Before figuring out the right approach, a speech therapist will typically run a test. The test will isolate areas which need improvement. Once the test results are in, the speech therapist will help your son or daughter via exercises which are tailored to his or her specific needs. Speech therapists go out of their way to make these exercises entertaining for children. They may utilize flashcards, songs and games. In some cases, parents will be asked to attend the speech therapy sessions. If you’re not asked to attend, you’ll be kept abreast of your son or daughter’s progress by his or her speech therapist.


Your Child May Get Homework

The language development of your child may happen in the speech therapist’s office and it may also happen in your family home. Sometimes, speech therapists will give children things to work on while they’re at home. You may be able to assist your child with completing these assignments, with a mind to honing his or her skills. There are various ways to do this. For example, Pinterest is a great resource for parents whose children with CP require speech therapy. Pinterest does feature some impressive work sheets for speech therapy which may be completed by kids, with the help of their parents or guardians.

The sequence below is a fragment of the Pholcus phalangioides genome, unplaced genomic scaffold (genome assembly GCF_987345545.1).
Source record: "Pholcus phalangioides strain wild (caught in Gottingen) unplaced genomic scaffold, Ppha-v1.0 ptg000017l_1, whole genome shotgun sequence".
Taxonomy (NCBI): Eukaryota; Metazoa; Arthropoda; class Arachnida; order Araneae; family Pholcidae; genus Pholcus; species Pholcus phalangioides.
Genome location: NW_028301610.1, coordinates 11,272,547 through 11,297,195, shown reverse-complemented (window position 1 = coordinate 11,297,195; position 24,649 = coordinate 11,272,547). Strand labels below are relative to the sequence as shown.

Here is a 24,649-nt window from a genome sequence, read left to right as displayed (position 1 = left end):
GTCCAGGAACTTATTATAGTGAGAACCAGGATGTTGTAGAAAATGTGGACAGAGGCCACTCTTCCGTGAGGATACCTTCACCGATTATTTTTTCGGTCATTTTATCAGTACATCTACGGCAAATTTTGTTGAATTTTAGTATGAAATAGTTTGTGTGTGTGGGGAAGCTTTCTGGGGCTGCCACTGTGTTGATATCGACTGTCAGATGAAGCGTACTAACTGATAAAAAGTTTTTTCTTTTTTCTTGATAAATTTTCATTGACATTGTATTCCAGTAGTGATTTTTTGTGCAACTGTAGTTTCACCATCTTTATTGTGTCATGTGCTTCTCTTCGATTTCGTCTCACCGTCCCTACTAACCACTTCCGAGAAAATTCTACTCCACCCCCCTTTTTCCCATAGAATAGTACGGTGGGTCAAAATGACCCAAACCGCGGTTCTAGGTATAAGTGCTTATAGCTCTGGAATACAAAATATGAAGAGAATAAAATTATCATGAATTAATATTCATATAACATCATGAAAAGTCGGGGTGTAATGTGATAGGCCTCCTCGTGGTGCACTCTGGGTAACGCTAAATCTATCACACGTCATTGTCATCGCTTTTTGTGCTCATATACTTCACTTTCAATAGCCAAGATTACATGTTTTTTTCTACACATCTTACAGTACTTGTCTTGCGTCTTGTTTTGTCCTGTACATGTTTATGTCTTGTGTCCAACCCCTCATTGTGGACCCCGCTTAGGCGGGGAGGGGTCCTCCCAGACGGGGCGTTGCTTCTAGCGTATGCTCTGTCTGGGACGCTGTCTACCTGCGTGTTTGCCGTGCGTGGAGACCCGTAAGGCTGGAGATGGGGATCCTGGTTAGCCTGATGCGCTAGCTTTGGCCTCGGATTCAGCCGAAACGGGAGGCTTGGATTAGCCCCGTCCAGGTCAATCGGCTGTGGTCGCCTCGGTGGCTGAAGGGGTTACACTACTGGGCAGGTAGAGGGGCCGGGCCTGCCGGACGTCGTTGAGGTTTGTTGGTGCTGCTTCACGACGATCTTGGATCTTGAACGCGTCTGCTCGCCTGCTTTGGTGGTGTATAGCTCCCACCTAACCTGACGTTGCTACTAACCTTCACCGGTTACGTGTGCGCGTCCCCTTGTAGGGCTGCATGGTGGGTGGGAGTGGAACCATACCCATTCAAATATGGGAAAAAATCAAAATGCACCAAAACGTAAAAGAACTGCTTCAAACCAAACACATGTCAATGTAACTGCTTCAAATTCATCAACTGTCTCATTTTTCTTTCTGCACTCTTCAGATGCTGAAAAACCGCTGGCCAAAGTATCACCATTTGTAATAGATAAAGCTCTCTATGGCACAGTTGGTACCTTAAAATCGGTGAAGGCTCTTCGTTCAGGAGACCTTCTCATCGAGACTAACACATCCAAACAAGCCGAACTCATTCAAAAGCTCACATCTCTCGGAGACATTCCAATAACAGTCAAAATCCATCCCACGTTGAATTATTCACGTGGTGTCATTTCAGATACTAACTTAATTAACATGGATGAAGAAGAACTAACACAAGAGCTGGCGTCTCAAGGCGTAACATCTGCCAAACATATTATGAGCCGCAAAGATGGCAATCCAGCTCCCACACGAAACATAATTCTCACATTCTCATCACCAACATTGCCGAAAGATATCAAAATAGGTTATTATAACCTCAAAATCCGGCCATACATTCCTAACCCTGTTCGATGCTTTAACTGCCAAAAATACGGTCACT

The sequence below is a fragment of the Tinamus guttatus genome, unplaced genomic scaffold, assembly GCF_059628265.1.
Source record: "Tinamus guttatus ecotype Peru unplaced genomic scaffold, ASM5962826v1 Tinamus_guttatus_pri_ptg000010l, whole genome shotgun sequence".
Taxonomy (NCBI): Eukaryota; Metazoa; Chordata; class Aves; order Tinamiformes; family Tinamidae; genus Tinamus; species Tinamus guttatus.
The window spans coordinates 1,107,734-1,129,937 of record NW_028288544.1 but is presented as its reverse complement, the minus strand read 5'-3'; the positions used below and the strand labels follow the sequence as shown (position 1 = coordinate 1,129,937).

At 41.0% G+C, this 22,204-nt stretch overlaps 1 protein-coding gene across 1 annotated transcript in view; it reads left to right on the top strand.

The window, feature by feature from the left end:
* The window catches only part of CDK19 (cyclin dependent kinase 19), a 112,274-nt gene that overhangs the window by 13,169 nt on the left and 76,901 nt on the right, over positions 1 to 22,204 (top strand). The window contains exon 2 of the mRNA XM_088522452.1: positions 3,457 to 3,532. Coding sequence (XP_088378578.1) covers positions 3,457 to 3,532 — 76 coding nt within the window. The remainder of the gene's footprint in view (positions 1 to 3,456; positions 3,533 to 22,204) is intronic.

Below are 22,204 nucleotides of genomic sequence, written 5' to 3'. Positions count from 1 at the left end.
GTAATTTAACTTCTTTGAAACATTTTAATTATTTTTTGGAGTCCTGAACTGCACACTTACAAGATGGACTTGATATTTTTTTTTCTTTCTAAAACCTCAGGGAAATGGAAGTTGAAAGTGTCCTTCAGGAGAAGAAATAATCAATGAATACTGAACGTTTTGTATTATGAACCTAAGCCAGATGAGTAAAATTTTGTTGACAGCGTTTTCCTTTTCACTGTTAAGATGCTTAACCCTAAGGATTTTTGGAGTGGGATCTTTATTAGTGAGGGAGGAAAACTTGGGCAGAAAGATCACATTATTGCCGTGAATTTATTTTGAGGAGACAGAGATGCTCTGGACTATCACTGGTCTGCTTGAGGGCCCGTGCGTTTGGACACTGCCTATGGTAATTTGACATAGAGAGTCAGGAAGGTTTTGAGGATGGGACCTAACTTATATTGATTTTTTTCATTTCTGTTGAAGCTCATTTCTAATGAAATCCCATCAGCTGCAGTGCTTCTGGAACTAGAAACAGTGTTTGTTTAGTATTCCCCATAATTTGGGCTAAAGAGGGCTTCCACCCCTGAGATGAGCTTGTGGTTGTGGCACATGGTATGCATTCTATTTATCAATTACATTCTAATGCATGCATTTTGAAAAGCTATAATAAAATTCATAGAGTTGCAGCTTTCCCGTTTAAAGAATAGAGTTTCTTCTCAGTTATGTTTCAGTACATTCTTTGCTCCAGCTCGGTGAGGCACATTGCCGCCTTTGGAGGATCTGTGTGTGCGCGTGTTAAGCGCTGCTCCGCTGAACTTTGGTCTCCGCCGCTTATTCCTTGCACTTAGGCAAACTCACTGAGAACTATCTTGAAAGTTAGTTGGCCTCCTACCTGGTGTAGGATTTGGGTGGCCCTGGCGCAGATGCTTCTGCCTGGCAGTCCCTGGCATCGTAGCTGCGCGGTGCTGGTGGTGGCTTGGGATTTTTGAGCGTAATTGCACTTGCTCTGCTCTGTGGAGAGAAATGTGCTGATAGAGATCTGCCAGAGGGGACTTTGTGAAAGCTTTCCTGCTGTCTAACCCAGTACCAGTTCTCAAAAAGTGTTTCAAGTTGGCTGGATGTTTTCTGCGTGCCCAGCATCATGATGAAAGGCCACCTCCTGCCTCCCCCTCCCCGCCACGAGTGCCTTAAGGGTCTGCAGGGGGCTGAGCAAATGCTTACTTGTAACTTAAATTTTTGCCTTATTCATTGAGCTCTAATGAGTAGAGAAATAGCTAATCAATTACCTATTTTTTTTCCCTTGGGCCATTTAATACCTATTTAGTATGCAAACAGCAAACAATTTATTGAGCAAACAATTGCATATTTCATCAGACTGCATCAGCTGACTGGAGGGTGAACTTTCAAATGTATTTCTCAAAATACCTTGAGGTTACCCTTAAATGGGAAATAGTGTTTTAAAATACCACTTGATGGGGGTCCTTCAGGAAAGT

Encouraging your child to read will be smart. When your child does read, he or she will be able to boost pronunciation clarity and improve his or her vocabulary. Look for a book that your son or daughter will appreciate. Repetition books are fine choices for at-home speech therapy, as they are simple for kids to understand. Get your son or daughter to repeat the lines of the book as you repeat them also.


You’ll also help your child when you utilize flashcards in the home. You may purchase these flashcards or make them yourself.